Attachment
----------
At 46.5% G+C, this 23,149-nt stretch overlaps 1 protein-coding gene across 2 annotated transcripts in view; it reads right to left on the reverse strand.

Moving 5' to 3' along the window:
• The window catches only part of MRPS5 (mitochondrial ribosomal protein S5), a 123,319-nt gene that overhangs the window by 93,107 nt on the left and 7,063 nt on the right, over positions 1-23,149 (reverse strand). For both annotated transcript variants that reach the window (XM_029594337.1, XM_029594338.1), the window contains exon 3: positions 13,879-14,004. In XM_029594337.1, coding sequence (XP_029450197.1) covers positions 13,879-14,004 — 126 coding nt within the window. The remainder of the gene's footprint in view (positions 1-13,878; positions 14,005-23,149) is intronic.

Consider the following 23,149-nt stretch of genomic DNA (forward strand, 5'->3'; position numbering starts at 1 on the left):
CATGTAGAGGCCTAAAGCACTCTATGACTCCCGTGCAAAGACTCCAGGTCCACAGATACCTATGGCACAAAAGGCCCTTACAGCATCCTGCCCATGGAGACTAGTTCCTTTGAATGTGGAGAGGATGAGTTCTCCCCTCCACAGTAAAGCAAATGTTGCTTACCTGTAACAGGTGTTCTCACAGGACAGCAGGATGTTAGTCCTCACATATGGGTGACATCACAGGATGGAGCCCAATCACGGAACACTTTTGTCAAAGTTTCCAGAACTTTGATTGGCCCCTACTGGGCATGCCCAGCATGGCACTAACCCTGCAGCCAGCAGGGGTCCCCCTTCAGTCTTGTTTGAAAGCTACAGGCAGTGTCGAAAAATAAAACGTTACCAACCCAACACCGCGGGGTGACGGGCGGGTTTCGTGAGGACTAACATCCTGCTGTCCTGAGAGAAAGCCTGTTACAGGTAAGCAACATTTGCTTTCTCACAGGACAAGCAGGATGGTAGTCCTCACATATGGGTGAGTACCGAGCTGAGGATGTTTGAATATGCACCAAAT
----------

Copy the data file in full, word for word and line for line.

At 46.5% G+C, this 23,149-nt stretch overlaps 1 protein-coding gene across 2 annotated transcripts in view; it reads right to left on the reverse strand.

Moving 5' to 3' along the window:
• The window catches only part of MRPS5 (mitochondrial ribosomal protein S5), a 123,319-nt gene that overhangs the window by 93,107 nt on the left and 7,063 nt on the right, over positions 1-23,149 (reverse strand). For both annotated transcript variants that reach the window (XM_029594337.1, XM_029594338.1), the window contains exon 3: positions 13,879-14,004. In XM_029594337.1, coding sequence (XP_029450197.1) covers positions 13,879-14,004 — 126 coding nt within the window. The remainder of the gene's footprint in view (positions 1-13,878; positions 14,005-23,149) is intronic.

Consider the following 23,149-nt stretch of genomic DNA (forward strand, 5'->3'; position numbering starts at 1 on the left):
CATGTAGAGGCCTAAAGCACTCTATGACTCCCGTGCAAAGACTCCAGGTCCACAGATACCTATGGCACAAAAGGCCCTTACAGCATCCTGCCCATGGAGACTAGTTCCTTTGAATGTGGAGAGGATGAGTTCTCCCCTCCACAGTAAAGCAAATGTTGCTTACCTGTAACAGGTGTTCTCACAGGACAGCAGGATGTTAGTCCTCACATATGGGTGACATCACAGGATGGAGCCCAATCACGGAACACTTTTGTCAAAGTTTCCAGAACTTTGATTGGCCCCTACTGGGCATGCCCAGCATGGCACTAACCCTGCAGCCAGCAGGGGTCCCCCTTCAGTCTTGTTTGAAAGCTACAGGCAGTGTCGAAAAATAAAACGTTACCAACCCAACACCGCGGGGTGACGGGCGGGTTTCGTGAGGACTAACATCCTGCTGTCCTGAGAGAAAGCCTGTTACAGGTAAGCAACATTTGCTTTCTCACAGGACAAGCAGGATGGTAGTCCTCACATATGGGTGAGTACCGAGCTGAGGATGTTTGAATATGCACCAAAT